Cecilia Knapp on Finding Home: How my show came to exist



Finding Home

Writer and performer Cecilia Knapp’s debut piece Finding Home is a journey through growing up, taking us from her childhood in a make-shift den to pushing bottles of wine down the bar with her friends and will run from 28 – 29 May as a part of The Last Word Festival.

Before her performance, Cecilia tells us about her inspirations behind the show…

When I was growing up, I was constantly writing.

I’d imagine myself in different scenarios, or write about how I was feeling. I’d read a lot too, and I was fascinated with people’s stories. I would people watch on the bus, wanting to know where they were going, where they’d come from, what their history was like. I think I found other people’s stories unifying, they made me feel less alone, made me see that everyone was capable of experiencing the same feelings; feelings of loss, or confusion or wonderment.

The things I was reading, the novels and poems and plays, brought me comfort. It was art, made out of universal human experience. I was fascinated with this idea and I wanted to write like that too, to understand myself and others, and the space I inhabited through writing about it.

Discovering the Roundhouse Poetry Collective when I was 18 changed my life. Up until this point, writing had been a solitary and private act, something that I never shared with anyone. It was mainly about the process and not the product. Being part of the collective meant I went to the Roundhouse once a week, on a Sunday afternoon, for a whole year. I met with other aspiring writers and a tutor and we basically found our voices, became more confident and supported each other to make work.

Suddenly, I was writing in a room full of people, reading it out, getting feedback and editing. Then I was at open mics…

The Poetry Collective was about developing as a writer but, most importantly for me, becoming part of a community. Suddenly, I was writing in a room full of people, reading it out, getting feedback and editing. Then I was at open mics, then I was at music festivals reading in the theatre tents, then I was getting booked as a feature act, then I was learning to teach workshops and delivering them to all sorts of people. This all happened over the space of five years and wouldn’t have been possible without the support of the Roundhouse, our tutor Polarbear and the other five poets I met during my time on the Poetry Collective.

It’s a terrifying thing to say you want to be a writer. You’re told it’s unrealistic and that you should do it in your spare time alongside a ‘proper job’ and it’s hard to have enough confidence in your work to really push and promote yourself.

It can be pretty lonely, staring at a blank page, wondering if you’re good enough.

But for me, writing is fundamental. I know I would go insane if I couldn’t do it. The feeling of finishing a poem, or a piece of writing and having made sense of something on my mind is absolutely indescribable. It’s what keeps me going and pushing. It’s what makes me feel so lucky that I can now teach workshops to other young writers.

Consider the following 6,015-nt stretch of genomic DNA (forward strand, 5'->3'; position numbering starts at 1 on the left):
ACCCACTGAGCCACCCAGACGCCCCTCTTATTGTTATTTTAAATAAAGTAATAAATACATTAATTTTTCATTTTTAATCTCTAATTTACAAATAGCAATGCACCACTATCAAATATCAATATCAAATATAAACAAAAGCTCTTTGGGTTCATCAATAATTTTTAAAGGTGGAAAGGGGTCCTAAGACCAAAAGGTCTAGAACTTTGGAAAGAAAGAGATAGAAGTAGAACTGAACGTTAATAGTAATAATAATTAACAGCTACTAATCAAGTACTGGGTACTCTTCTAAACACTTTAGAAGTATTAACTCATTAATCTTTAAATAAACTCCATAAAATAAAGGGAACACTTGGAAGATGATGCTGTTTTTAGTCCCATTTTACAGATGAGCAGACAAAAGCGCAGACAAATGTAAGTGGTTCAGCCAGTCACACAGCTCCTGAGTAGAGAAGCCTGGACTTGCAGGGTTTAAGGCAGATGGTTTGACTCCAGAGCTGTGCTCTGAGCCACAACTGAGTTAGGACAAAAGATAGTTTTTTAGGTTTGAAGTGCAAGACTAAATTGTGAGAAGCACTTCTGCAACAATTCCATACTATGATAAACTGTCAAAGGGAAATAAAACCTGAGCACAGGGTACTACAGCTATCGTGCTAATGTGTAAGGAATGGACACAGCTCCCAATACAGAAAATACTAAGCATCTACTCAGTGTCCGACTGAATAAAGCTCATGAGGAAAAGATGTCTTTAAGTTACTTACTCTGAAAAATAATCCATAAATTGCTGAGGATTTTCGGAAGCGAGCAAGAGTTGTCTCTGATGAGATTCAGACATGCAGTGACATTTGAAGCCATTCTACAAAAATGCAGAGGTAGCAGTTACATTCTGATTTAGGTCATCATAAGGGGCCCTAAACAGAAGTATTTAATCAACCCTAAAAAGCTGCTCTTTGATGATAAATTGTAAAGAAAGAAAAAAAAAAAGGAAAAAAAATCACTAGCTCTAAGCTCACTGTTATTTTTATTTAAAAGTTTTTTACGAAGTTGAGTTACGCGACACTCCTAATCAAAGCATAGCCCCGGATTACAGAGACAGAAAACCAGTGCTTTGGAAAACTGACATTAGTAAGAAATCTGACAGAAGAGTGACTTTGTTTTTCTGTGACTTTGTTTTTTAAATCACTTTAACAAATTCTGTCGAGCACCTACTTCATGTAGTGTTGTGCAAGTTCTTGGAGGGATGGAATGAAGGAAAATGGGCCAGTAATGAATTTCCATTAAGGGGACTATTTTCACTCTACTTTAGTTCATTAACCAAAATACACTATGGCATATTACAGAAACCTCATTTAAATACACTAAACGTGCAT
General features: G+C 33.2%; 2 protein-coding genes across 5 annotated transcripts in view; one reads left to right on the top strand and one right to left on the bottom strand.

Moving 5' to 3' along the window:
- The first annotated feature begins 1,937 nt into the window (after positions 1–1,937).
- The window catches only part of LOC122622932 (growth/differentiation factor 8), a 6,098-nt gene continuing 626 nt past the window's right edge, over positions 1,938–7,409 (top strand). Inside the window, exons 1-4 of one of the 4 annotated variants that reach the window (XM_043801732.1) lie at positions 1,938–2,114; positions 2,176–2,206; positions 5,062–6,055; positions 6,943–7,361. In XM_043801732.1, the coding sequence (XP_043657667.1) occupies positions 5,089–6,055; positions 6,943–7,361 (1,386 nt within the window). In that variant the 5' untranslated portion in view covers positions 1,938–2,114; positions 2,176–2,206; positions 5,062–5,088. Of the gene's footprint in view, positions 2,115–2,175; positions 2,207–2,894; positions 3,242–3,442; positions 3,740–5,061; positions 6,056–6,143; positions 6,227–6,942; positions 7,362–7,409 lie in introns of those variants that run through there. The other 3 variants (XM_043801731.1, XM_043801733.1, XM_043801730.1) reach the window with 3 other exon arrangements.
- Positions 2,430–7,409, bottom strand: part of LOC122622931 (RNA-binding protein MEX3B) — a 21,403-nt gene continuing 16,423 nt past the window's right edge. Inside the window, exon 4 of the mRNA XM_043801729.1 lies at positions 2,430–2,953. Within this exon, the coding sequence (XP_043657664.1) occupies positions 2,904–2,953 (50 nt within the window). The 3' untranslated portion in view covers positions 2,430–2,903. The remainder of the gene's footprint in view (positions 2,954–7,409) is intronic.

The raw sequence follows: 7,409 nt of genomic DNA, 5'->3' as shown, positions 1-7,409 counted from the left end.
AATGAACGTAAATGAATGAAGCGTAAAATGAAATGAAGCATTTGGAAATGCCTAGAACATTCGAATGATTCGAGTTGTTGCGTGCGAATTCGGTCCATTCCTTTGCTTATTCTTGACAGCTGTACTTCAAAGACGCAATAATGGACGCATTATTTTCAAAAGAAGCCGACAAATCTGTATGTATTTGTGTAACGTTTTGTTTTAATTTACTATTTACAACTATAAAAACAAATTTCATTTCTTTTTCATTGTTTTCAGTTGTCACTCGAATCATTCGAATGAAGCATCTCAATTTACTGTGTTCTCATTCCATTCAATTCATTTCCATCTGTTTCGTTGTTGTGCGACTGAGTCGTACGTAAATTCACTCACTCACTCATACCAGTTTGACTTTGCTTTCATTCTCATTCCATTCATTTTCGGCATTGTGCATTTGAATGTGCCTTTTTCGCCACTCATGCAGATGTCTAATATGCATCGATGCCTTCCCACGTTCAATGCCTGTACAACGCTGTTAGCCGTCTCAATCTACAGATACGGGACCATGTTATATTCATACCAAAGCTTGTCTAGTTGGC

Cecilia Knapp
About two years ago I started writing what I thought was going to be another poem. I’d recently inherited my Mum’s old bike. She passed away when I was younger. Writing was something that helped me deal with her loss and keep her with me through exploring our memories together. I’d been riding this bike around London, wondering if she’d ridden the same routes that I was when she was alive. I started writing a poem about it, about my journey on this bike down the canals in Tower Hamlets. The poem became longer and longer and I started exploring more of my memories.

I started writing about love and heartbreak and being lost as a twenty something. I started telling the story of my Mum and Dad’s break up, losing my Mum, my older Brother Leo who suffered with depression, our attitudes to mental health, to bereavement. I realised I was writing what I had needed to write for so long, my story, my journey; the pain, the difficulties, the happy bits, the confusing bits. This eventually became my one-woman show Finding Home. It took me about a year to write.

When it was finished, I got an amazing director, Stef O’Driscoll on board who helped me to bring it to life by working it into a piece of theatre.

I felt like I had something to say, something about not hiding the hard parts of life. I wanted my story to be a unifying thing, like back when I was a little girl and used to wonder about the people I shared the bus with. I wanted to help reverse stigmas around topics like depression and suicide, I wanted to reach out to anyone who had been bereaved or felt like they were alone in their pain or grief.

Cecilia Knapp
It excited me that I could have a platform to do this, that I was able to write my own story for my own voice. It almost seemed like defiance. Writing was no longer a solitary act; it was a communal experience, an exchange, something that could potentially have an impact on more people than just myself.

For me Finding Home is about making something good out of the bad. It’s about passing a story on, as humans have done forever. Its about encouraging people not to feel shameful about the dark and scary feelings we can have, about the losses we have faced or the mistakes we have made.

I want to share my story, not only because writing it helped me beyond measure, but because I hope it can help other people too.

  • Get more info or book tickets to see Finding Home by Cecilia Knapp